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I've been tasked with hosting our own inhouse mail server

1) i need to have web mail access , imap 2) it needs to be as cheap as possible

i already have an ubuntu server that we use for our samba drives and so far have been very happy with it

I am not apposed to building out another box for a dedicated email server but I'm not familiar enough with Linux or mail hosting programs to even know where to start.

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On the question of 8.04 or 10.04, go for 8.04 if you are installing now. 10.04 is still in Beta. If you wait for 10.04, I recommend giving it a week or two after the official release date for paranoia's sake (in case some show stopping bug manages to get through testing).

There are a few good guides out there for hand-rolling a mail server using packages available in the standard repositories.

Another good option if the machine you intend to use is powerful enough is something like Zimbra. It is available free as the open source edition (the paid licenses get you a proper support contract, support is via official forums otherwise, and a few extra enhancements like fuller Outlook integration). Zimbra's full feature set may be overkill for you but it has the advantage of easier setup - install the base OS, download the Zimbra package, and follow the install notes - less detailed knowledge of the individual components is required. The browser-based client is very nice, there is an official full desktop client, it supports all the usual standards so you can connect your preferred mail program(s) to it, admin is not difficult, common mail server requirements like spam filtering are integrated, and they seem to be timely when releasing updates if security patches are needed. For the past three years I've run a Zimbra server for my employer (a small company, currently 10 active users) and one at home for my own use plus family&friends, and have found it to be very stable. There are similar alternatives too - I also looked into Scalix (amongst a few other options, including hand-rolling a simple mail server) when I was first looking at Zimbra. At the time Zimbra won out for my use but Scalix seemed to be a perfectly capable product too. At the time I looked at Scalix it was in some ways less featured (from our PoV) than Zimbra (though had one or two things Zimbra was missing) but also seemed lighter on system resource requirements - some time has passed since there may have been significant changes, so I suggest you have a look at the features sets and recent reviews for both to see which suits you better. There are other similar and smaller options too - try searching for things like linux groupware if you want to find more to try. Zimbra and its ilk will need a more powerful machine than most hand-rolled solutions though still not massive by modern standards (at least a 1Gb of RAM, I've allocated 1.5 to my VMs and they cope with the load they see, and CPU of at least high-end P4 standard - so just about any new-bought machine should cope admirably for a small install).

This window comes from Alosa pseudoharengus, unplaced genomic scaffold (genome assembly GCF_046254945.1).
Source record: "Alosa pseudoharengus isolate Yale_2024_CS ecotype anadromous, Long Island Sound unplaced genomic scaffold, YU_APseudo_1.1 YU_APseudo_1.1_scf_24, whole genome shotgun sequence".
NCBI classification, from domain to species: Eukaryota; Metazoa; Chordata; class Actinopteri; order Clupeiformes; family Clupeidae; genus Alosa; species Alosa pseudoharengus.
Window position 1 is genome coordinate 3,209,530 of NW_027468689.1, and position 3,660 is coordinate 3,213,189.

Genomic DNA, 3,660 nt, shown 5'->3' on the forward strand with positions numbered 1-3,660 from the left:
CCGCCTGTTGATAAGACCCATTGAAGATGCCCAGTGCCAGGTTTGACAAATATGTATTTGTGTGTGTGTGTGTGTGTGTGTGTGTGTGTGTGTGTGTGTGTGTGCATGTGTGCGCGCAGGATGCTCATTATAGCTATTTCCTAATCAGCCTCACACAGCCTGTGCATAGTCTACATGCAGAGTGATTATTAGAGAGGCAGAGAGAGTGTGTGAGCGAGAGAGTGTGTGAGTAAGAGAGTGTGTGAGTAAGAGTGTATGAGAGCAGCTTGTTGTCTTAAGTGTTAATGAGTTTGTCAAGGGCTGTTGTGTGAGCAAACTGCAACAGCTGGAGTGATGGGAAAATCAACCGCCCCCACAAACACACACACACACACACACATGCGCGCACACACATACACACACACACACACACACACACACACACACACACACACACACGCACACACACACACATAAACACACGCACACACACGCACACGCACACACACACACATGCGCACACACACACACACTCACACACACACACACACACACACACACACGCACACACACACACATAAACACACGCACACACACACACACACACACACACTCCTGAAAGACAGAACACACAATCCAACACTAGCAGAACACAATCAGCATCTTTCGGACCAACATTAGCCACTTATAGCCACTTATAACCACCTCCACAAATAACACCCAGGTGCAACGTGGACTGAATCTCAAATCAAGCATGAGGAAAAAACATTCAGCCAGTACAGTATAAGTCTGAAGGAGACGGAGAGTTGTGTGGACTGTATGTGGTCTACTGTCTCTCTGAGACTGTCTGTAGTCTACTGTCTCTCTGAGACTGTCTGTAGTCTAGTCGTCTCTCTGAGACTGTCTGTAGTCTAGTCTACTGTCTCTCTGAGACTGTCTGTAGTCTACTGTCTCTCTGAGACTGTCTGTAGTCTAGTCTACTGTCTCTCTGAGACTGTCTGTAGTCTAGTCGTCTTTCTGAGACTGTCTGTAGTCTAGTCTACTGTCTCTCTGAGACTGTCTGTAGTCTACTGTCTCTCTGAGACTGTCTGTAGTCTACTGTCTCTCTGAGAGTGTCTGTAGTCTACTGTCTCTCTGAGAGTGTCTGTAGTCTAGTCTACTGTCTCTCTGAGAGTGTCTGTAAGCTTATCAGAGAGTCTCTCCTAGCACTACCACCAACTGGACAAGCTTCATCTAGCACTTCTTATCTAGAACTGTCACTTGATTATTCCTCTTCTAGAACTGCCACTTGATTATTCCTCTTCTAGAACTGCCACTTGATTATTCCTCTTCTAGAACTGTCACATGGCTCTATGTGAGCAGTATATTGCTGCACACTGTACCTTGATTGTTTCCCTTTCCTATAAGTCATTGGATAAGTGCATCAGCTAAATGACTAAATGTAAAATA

What-ever you do (hand rolling with standard tools, something like Zimbra/Scalix or something more pre-fabricated but smaller then Zimbra/Scalix) I would recommend a dedicated machine (either a real machine or a VM - my Zimbra installs run in VMWare VMs) so you don't need to worry about an update to one server's OS upsetting another (so, for instance, you could install a particular web server on your file server without it conflicting with the one used by Zimbra).

So you have quite a number of free options available, some of them very powerful. Hand-rolling is not difficult if you have the time to learn the relevant tools (or already know some of them) and consider yourself a capable admin, though I'm glad I took the Zimbra route when I did.

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I will take a look thanks, Ub comes out april 29th I can wait that long so it shouldnt make any diff. – Crash893 Apr 6 '10 at 14:39
If you are planning to use a pre-made solution then for now you will need to stick to 8.04 to avoid possible issues. The bigger players won't support 10.04 until the final release has left the door and they've had time to perform enough testing against it. – David Spillett Apr 6 '10 at 14:51

You might try looking at this since you're new to it.

It's the Ubuntu wiki hub for building a mail server and which packages are avalible in their repositories, And it should be totally free (always a bonus).

Hope that helps, Kravlin

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You can also try Axigen ( I use it and I'm very happy with it. Well-worth the money (and it's quite cheap compared to others) and great support team.

Hope it's useful for you too. Dan

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